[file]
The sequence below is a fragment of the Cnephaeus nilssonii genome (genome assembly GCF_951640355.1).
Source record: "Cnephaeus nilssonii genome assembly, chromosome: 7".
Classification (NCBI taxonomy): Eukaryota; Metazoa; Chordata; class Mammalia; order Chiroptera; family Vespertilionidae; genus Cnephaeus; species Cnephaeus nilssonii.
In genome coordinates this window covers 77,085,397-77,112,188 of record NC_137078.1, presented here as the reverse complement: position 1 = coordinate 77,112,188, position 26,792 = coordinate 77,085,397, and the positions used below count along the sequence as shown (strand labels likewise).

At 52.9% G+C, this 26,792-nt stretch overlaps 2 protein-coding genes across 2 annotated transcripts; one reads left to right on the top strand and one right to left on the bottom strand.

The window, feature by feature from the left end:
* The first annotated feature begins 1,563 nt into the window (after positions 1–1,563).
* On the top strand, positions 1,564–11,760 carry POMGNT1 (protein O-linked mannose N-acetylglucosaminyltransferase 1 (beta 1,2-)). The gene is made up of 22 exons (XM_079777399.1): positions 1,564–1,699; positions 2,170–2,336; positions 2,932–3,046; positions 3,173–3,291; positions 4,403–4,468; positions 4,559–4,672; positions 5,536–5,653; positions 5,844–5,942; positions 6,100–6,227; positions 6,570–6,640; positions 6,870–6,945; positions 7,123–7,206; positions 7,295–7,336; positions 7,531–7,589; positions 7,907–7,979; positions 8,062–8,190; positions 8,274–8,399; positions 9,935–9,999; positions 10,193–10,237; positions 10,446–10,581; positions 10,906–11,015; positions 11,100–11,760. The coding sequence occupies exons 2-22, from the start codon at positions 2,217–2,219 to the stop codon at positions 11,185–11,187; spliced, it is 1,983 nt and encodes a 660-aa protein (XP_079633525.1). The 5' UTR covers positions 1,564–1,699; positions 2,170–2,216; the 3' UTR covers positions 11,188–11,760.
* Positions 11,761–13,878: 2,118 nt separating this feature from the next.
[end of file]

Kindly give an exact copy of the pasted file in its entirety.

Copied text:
The sequence below is a fragment of the Cnephaeus nilssonii genome (genome assembly GCF_951640355.1).
Source record: "Cnephaeus nilssonii genome assembly, chromosome: 7".
Classification (NCBI taxonomy): Eukaryota; Metazoa; Chordata; class Mammalia; order Chiroptera; family Vespertilionidae; genus Cnephaeus; species Cnephaeus nilssonii.
In genome coordinates this window covers 77,085,397-77,112,188 of record NC_137078.1, presented here as the reverse complement: position 1 = coordinate 77,112,188, position 26,792 = coordinate 77,085,397, and the positions used below count along the sequence as shown (strand labels likewise).

At 52.9% G+C, this 26,792-nt stretch overlaps 2 protein-coding genes across 2 annotated transcripts; one reads left to right on the top strand and one right to left on the bottom strand.

The window, feature by feature from the left end:
* The first annotated feature begins 1,563 nt into the window (after positions 1–1,563).
* On the top strand, positions 1,564–11,760 carry POMGNT1 (protein O-linked mannose N-acetylglucosaminyltransferase 1 (beta 1,2-)). The gene is made up of 22 exons (XM_079777399.1): positions 1,564–1,699; positions 2,170–2,336; positions 2,932–3,046; positions 3,173–3,291; positions 4,403–4,468; positions 4,559–4,672; positions 5,536–5,653; positions 5,844–5,942; positions 6,100–6,227; positions 6,570–6,640; positions 6,870–6,945; positions 7,123–7,206; positions 7,295–7,336; positions 7,531–7,589; positions 7,907–7,979; positions 8,062–8,190; positions 8,274–8,399; positions 9,935–9,999; positions 10,193–10,237; positions 10,446–10,581; positions 10,906–11,015; positions 11,100–11,760. The coding sequence occupies exons 2-22, from the start codon at positions 2,217–2,219 to the stop codon at positions 11,185–11,187; spliced, it is 1,983 nt and encodes a 660-aa protein (XP_079633525.1). The 5' UTR covers positions 1,564–1,699; positions 2,170–2,216; the 3' UTR covers positions 11,188–11,760.
* Positions 11,761–13,878: 2,118 nt separating this feature from the next.